Club History

The Kosciusko Alpine Club (KAC) was formed in 1909, the same year that the Hotel Kosciusko was opened. The founding President was Charles Kerry, father of Australian skiing (1857 – 1928), who had enjoyed the challenge of the early days of the Kiandra snow shoe races, piloting parties of Sydney enthusiasts to the old mining town, placing them on locally made skis, with leather toe-straps and leading them into the surrounding snow-swept mountains.


Hotel Kosciusko

After taking two years to build, the Hotel Kosciusko was opened by the N.S.W. Government in 1909.  Kosciusko Alpine Club took up residence in the Hotel for two weeks each July thereafter and a Club Room was provided.  The Hotel remained the Club’s winter quarters until 1930 when the new Kosciusko Chalet was opened at Charlotte Pass. The Club officially moved its annual two week pilgrimage to the Chalet in August 1938 but had only been in residence one day when fire gutted the building.

The original Kosciuszko Chalet 1930. The Chalet would later burn down twice, before the current Chalet now, was built in 1939.


White's River Hut

In 1934, White’s River Hut was built for use as a shepherd’s hut. In 1938, the Club came to an arrangement with Bruce Haslingden’s family to use the hut during the winter months in exchange for making some improvements, such as adding an extra bunk room, sleeping bags and chairs. The hut is important to KAC because it was the inspiration to obtain its own Club lodge.  White’s River Hut is located just to the south of Schlink Pass, which is named after Sir Herbert Schlink, (President of KAC in 1918) and who was one of the early pioneers of skiing and ski touring.

White’s River Hut – C. Monk, 1938

Alpine Hut

In 1939, the Alpine Hut Company was formed by Oliver Moriarty. Individual members of KAC and KAC itself held shares in this company.  The Alpine Hut was located at Brassy Gap, about 6km due east of Valentines Hut.  Members of the Club used Alpine regularly until the 1960’s when it began to lose popularity.


Ibis Hut

Ibis hut was located on the slopes of Mt. Guthrie on the Summit Road, a kilometre from the Chalet and overlooking Spencer’s Creek.  It was a hewn granite building originally called Adams Hut.  The Hut had been built by the N.S.W. Water Conservation and Irrigation Commission and was acquired in 1956 by the KAC.  It provided low-cost accommodation for those who wished to experience “rough and ready” hut life.  It was advertised as “comfortable accommodation for six, with hot water service, gas laid on, inside toilet facilities, ample wood supply for  £3/10/- per week (children half rates).  The hut was sold in 1968 to the Park Trust because few members were using it.


In 1972 the club initiated a cross-country skiing race. It has been held each year since then. The aim has been to provide an annual cross-country mass start "citizens" ski race to encourage participants to enjoy cross-country skiing from Perisher to Charlotte Pass. It has been regarded as a service by the club to the skiing community and is highly regarded by not only elite skiers but also beginners.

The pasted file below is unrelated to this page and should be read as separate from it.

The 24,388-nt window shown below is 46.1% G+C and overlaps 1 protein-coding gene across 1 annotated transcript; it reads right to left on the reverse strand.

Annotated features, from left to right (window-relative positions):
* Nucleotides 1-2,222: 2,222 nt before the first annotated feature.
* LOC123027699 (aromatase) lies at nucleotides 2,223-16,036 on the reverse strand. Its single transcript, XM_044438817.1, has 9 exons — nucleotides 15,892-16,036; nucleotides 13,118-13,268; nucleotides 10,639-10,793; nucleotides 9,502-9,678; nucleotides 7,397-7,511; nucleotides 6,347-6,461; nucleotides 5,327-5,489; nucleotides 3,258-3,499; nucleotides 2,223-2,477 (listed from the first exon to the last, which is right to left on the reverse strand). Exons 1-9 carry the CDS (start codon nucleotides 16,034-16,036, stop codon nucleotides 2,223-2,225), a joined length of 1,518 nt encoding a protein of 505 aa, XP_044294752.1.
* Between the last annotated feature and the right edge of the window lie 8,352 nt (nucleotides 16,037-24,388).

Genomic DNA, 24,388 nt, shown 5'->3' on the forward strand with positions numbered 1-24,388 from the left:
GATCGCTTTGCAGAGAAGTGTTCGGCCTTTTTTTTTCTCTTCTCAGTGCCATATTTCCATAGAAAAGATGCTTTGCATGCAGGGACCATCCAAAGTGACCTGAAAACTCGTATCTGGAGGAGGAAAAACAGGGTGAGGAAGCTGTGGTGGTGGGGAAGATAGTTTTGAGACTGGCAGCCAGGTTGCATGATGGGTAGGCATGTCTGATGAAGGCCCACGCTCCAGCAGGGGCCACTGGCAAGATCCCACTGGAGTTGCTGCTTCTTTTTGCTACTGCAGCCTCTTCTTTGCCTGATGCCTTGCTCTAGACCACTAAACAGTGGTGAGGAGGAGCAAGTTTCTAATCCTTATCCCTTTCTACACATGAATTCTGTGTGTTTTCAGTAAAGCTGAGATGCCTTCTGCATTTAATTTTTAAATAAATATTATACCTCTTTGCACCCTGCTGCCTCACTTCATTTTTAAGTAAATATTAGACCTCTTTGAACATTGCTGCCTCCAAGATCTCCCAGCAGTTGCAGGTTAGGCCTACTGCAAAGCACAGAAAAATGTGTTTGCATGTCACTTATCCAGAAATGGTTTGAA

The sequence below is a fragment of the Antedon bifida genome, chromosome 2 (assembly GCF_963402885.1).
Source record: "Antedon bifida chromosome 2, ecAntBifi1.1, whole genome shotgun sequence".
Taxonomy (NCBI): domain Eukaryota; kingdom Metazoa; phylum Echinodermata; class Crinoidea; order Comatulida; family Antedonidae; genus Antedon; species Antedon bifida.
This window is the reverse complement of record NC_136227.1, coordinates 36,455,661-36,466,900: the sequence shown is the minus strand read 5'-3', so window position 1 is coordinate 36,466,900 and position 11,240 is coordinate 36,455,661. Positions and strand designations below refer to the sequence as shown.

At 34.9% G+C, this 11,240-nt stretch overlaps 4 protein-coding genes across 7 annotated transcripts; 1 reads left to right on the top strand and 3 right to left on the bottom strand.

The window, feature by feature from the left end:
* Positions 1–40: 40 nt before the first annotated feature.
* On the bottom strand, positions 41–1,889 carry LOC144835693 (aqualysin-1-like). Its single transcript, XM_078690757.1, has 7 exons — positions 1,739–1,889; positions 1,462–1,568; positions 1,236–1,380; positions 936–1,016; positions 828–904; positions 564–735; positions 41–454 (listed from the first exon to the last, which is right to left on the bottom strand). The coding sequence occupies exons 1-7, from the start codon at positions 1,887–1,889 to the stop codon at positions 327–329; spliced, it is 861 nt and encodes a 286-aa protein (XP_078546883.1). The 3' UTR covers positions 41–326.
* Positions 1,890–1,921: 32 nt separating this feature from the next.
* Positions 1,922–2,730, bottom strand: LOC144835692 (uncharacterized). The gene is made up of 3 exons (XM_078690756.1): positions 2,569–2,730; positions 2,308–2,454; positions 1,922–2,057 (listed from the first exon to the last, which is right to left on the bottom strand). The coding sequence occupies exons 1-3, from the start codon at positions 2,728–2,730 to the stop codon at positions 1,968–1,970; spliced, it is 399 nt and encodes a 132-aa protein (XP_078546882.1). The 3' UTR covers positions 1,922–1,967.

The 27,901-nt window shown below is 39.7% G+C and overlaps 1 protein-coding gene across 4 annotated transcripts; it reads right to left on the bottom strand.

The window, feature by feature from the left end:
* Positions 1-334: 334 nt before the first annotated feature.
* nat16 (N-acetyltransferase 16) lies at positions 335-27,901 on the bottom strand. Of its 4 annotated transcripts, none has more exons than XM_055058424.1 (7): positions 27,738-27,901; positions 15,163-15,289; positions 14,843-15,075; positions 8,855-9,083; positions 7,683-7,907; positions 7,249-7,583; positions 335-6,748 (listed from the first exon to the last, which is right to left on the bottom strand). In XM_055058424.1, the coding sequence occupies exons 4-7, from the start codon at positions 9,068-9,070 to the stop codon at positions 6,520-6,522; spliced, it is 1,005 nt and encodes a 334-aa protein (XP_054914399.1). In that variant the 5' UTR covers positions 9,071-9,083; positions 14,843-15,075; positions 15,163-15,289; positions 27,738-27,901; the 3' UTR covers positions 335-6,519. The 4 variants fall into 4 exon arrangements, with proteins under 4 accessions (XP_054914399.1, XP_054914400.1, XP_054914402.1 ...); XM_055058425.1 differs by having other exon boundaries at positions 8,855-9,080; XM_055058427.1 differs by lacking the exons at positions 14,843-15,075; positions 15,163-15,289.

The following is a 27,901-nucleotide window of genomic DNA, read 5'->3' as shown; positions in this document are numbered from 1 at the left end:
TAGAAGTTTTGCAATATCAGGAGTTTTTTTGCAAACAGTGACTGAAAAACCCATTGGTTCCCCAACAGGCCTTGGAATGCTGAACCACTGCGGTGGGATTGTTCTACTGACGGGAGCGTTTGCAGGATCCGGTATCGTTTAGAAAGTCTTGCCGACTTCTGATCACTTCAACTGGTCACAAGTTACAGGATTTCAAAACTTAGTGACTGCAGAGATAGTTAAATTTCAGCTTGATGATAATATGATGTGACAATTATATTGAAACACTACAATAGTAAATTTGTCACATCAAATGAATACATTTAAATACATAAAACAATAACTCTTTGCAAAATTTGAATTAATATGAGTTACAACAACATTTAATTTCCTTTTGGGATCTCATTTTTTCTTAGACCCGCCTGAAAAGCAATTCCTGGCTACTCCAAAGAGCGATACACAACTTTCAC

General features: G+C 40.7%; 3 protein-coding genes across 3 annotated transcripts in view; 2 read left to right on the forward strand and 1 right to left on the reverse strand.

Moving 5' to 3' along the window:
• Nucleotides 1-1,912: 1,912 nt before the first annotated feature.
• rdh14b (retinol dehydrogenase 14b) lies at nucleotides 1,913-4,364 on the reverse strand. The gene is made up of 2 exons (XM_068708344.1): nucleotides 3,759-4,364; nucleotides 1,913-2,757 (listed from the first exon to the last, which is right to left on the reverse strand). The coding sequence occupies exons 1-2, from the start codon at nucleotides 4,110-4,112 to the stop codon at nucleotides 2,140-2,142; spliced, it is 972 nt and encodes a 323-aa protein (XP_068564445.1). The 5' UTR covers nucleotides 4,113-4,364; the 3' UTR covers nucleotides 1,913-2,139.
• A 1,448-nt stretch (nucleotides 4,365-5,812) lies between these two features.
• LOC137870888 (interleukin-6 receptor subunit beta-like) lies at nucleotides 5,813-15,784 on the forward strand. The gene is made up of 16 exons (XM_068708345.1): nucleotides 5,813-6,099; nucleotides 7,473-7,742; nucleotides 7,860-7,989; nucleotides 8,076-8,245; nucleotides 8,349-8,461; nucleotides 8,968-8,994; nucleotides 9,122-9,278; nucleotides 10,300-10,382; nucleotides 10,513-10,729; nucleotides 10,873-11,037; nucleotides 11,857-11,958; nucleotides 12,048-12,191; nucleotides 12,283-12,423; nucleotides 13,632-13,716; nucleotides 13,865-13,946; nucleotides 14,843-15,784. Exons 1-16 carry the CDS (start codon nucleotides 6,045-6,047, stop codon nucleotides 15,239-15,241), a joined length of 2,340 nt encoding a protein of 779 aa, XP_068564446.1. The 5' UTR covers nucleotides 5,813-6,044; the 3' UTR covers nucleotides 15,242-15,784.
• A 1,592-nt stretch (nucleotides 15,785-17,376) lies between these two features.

KAC Lodges

In 1947 KAC was the first club to approach the Kosciusko State Park Trust to obtain a lease on which to build the Club’s first lodge at Charlotte Pass, which was completed in 1952. The original lodge was unfortunately burnt down in 1963 and rebuilt in 1964.

The Kosciuszko Chalet with The KAC Lodge

In 1969 the Club expanded its activities to the Thredbo area with the purchase of the 14-bed Jubilee lodge. The Board decided to sell this lodge in 1973 due to its small size, its inability to support a Manager and the rather basic accommodation. A small 20-bed lodge Alpenhof in Perisher Valley was purchased in 1974 with a plan to expand the site in the future.

In 1993 the Club purchased a 48-bed lodge in Thredbo and carried out extensive renovations in preparation for the opening of the 1994 season. The purchase provided Club Members with the opportunity to ski in all three major resorts as well as enjoying the many recreational activities offered to guests in Thredbo during summer.

In 1999, substantial Improvements were carried out at The Lodge, which included a new bedroom wing for guests.

The club carried out a complete renovation of Alpenhof  in 2013, featuring a new lounge area with larger public area and new fireplace, providing first class accommodation for 52 members and their guests.

The Lodge - 70 years at Charlotte Pass

In 2022 KAC celebrated 70 years of The Lodge at Charlotte Pass.  Dr Peter Southwell-Keely addressed the Annual General Meeting on 4th May 2022, telling of the history of accommodation in Snowy Mountains, the establishment of the Charlotte Pass village and the expansion of skiing in Australia.  

Click here to view the Presentation